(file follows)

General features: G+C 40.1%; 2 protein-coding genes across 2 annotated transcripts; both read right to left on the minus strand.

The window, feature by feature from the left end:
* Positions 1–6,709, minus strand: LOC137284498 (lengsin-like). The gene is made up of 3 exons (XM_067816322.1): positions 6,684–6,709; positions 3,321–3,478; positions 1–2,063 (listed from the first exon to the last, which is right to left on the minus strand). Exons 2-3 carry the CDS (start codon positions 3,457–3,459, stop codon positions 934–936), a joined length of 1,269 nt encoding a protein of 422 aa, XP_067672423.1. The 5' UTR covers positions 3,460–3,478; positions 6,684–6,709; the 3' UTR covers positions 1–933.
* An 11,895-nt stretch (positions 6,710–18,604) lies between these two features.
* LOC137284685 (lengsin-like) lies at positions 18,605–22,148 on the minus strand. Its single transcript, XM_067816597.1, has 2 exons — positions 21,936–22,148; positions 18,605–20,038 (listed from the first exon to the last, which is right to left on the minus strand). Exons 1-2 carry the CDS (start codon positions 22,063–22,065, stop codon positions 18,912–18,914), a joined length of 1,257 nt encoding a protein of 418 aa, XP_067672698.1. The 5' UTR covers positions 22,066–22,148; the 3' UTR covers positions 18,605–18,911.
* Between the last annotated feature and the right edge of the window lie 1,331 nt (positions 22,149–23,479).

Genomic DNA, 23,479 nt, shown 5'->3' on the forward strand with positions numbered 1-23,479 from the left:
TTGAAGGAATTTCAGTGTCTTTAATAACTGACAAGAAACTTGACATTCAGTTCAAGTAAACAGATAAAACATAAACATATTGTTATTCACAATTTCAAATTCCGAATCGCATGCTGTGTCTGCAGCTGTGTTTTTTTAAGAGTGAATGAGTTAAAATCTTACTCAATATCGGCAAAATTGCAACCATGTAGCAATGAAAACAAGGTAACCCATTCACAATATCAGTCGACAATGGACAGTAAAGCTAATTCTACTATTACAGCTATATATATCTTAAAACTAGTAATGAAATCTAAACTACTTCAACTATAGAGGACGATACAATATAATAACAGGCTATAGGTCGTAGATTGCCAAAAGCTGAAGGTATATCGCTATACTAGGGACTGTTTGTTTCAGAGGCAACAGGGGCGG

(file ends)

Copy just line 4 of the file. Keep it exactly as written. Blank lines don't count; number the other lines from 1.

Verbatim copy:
* An 11,895-nt stretch (positions 6,710–18,604) lies between these two features.